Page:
Healthcare Delivery Organizations that Use SolarWinds Products
Organizations that use SolarWinds products, regardless of the security products they have in place, should immediately follow the instructions outlined in CISA's Emergency Directive 21-01. This includes powering down all SolarWinds Orion products of version 2019.4 through 2020.2.1 and analyzing network traffic, as well as alerts from network security products, for any activity involving known indicators of compromise. For organizations that do not have network monitoring products that will perform this analysis automatically, public IoCs have been provided by FireEye and include the following domains and IPs:
- panhardware[.]com 220.127.116.11
- zupertech[.]com 18.104.22.168
- websitetheme[.]com 22.214.171.124
- highdatabase[.]com 126.96.36.199
- deftsecurity[.]com 188.8.131.52
- databasegalore[.]com 184.108.40.206
- freescanonline[.]com 220.127.116.11
- thedoccloud[.]com 18.104.22.168
- incomeupdate[.]com 22.214.171.124
The Tip of the Iceberg
While this campaign has undoubtedly cemented a spot on the list of the most notable cyber-attacks, it is not the first attack to exploit a supply chain to expand reach and will certainly not be the last. Supply chain attacks are particularly potent in healthcare, as the number of applications, remote services, and networked products required to power the modern healthcare environment continues to grow rapidly. Simply understanding the attack surface has become increasingly difficult, as it is not only comprised by typical software vendors and remote service providers, but by thousands of network-connected medical and IoT devices that call home to their vendors for updates or remote servicing.
The possibility of attackers using medical devices to traverse the supply chain and compromise healthcare networks in a way analogous to SolarWinds attack is not just hypothetical, but very much a reality. Malware named Kwampirs, first publicly exposed in 2018 by Symantec, has targeted organizations via supply chain attacks since 2015 while maintaining a worrying focus on healthcare. Cylera researchers have discovered Kwampirs infections not only at healthcare organizations in the US, but at medical imaging software vendors, printer manufacturers, and one of the primary manufacturers of medical imaging equipment, whose remote support VPN connections, used for equipment like CT machines, provided the malware with a means of spreading from vendor to hospital.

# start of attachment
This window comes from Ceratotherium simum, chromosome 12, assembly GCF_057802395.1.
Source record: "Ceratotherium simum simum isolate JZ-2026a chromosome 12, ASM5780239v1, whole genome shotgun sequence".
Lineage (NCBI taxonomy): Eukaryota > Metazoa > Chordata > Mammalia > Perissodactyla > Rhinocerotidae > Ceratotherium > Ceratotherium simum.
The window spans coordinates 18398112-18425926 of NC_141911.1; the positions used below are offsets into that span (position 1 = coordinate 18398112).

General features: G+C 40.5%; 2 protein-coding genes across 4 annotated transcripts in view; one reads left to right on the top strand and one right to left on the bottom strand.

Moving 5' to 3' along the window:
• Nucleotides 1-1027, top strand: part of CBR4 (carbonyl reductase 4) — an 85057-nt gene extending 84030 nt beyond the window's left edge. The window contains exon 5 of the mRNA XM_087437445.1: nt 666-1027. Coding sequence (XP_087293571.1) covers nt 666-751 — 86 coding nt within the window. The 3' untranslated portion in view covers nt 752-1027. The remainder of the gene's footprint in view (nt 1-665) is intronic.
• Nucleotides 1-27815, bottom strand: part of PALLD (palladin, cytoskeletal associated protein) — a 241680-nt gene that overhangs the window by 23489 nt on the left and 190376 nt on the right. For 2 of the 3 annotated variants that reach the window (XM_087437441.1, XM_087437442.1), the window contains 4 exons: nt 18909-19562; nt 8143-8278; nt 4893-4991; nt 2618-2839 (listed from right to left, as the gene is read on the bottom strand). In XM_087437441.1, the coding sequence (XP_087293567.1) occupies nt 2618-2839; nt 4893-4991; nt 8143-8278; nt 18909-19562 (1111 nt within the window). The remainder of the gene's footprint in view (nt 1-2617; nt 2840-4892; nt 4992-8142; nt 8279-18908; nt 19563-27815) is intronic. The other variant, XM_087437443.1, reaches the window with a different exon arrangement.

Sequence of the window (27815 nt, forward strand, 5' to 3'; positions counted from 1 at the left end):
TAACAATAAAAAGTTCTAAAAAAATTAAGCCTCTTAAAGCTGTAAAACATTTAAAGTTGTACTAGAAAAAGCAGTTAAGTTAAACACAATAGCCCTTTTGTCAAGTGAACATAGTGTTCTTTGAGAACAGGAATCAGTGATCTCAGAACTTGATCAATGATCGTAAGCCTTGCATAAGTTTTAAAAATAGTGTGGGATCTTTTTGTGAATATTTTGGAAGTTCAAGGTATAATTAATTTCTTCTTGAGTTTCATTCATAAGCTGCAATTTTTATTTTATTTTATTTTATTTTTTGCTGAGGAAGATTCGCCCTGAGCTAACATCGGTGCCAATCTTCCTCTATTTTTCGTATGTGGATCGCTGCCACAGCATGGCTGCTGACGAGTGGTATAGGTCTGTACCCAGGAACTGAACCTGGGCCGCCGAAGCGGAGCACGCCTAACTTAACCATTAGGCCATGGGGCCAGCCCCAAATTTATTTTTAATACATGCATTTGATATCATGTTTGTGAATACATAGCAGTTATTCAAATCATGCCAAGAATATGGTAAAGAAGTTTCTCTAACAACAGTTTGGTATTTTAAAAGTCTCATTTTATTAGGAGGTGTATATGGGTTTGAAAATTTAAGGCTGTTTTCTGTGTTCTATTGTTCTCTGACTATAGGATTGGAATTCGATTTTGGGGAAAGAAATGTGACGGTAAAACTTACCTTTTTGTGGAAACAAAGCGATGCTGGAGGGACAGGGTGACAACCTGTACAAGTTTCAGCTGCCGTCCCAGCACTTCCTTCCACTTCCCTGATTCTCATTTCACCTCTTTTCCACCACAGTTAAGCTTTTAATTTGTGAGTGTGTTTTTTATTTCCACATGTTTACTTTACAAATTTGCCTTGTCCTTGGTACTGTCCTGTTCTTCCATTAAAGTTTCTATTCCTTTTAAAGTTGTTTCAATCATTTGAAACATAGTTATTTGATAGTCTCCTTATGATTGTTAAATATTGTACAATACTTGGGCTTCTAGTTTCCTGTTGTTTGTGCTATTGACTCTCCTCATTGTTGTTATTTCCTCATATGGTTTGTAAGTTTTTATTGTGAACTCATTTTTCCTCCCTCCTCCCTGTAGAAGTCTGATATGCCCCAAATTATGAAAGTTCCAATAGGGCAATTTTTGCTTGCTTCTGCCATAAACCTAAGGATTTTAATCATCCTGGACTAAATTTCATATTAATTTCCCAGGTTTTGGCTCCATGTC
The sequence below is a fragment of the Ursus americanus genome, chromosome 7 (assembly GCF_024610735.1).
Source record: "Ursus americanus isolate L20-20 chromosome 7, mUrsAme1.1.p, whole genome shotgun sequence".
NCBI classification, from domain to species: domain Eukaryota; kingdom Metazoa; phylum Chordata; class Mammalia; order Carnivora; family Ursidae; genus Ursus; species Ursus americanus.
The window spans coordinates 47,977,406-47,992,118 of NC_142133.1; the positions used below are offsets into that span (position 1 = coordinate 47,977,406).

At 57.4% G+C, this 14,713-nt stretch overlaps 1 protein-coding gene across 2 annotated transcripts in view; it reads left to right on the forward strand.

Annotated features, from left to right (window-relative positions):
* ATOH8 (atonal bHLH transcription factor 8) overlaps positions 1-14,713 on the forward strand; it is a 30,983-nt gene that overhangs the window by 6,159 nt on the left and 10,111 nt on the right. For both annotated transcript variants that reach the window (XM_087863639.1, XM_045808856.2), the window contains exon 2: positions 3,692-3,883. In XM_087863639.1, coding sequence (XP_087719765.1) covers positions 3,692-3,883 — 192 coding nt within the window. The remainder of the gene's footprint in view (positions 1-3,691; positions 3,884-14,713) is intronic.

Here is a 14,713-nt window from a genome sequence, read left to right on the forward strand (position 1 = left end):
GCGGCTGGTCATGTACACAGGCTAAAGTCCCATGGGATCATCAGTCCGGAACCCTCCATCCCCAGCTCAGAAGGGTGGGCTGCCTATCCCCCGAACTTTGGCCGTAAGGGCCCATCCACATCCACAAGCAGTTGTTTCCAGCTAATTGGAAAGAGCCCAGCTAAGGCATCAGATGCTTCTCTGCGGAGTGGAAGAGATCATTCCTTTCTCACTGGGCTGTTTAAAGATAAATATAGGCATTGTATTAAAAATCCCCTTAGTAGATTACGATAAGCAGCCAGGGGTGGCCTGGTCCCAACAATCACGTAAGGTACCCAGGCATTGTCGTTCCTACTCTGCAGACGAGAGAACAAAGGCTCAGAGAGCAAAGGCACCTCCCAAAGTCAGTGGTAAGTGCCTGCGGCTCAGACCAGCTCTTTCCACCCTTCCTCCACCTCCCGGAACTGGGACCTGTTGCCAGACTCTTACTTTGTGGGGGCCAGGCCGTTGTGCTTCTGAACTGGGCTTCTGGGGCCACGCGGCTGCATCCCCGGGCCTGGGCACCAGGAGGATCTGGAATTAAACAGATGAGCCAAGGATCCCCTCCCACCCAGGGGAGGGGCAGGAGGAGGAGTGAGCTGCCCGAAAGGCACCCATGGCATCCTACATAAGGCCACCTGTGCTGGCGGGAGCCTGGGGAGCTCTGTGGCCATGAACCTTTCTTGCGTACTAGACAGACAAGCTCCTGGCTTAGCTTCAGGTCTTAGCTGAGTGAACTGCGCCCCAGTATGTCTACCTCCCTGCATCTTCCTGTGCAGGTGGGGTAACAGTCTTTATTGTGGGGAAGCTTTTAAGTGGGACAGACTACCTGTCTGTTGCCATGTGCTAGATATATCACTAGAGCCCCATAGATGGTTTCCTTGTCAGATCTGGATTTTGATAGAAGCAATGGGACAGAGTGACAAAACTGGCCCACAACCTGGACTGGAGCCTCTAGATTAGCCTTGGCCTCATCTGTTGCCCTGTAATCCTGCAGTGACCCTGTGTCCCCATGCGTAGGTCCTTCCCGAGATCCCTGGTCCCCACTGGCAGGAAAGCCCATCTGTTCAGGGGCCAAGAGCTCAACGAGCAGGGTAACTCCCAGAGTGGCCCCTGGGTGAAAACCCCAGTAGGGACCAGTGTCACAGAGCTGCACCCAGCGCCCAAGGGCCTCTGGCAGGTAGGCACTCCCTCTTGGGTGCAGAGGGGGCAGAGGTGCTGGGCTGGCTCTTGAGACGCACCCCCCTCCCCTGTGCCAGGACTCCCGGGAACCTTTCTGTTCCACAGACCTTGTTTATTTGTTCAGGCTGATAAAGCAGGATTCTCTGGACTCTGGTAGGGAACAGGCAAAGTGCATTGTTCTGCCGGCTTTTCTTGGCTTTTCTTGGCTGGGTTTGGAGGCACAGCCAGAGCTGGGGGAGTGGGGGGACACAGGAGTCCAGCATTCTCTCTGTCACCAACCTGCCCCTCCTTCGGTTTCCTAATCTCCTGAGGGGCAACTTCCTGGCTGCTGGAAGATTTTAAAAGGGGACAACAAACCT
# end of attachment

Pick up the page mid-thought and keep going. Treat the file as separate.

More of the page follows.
These campaigns show us that attackers are learning to break into networks through avenues many organizations barely know exist and hiding in places most would not think to look. While organizations must take immediate action to ensure they are not affected by the SolarWinds attack, this action is only one step towards ensuring the continued security of their networks and continuity of their operations. While it may be some time before we see another campaign of this scale, it will not be long until we see yet another campaign use these tactics. "Organizations must build defenses to protect from novel threats that may not yet be known to the security community, and must work to increase their awareness of the endpoints and behaviors present on their networks so they can ensure their security programs consider the entirety of their attack surface" claimed Paul Bakoyiannis, CTO and co-founder of Cylera.
"The organizations so far that have reported to be impacted by this supply chain attack are just the tip of the iceberg", claimed Staynings. Over the next few days and weeks we are going hear about a lot more. "Anyone running the affected software would be well advised to follow the advice of CISA and others, isolate and forensically investigate systems running this software then undertake a full regression test of all applications and data to ensure that other malware has not made its way to systems. Any attack of this nature and sophistication will likely have established multiple levels of persistence" claimed Staynings. "It may be months before we get to fully put this behind us" he added.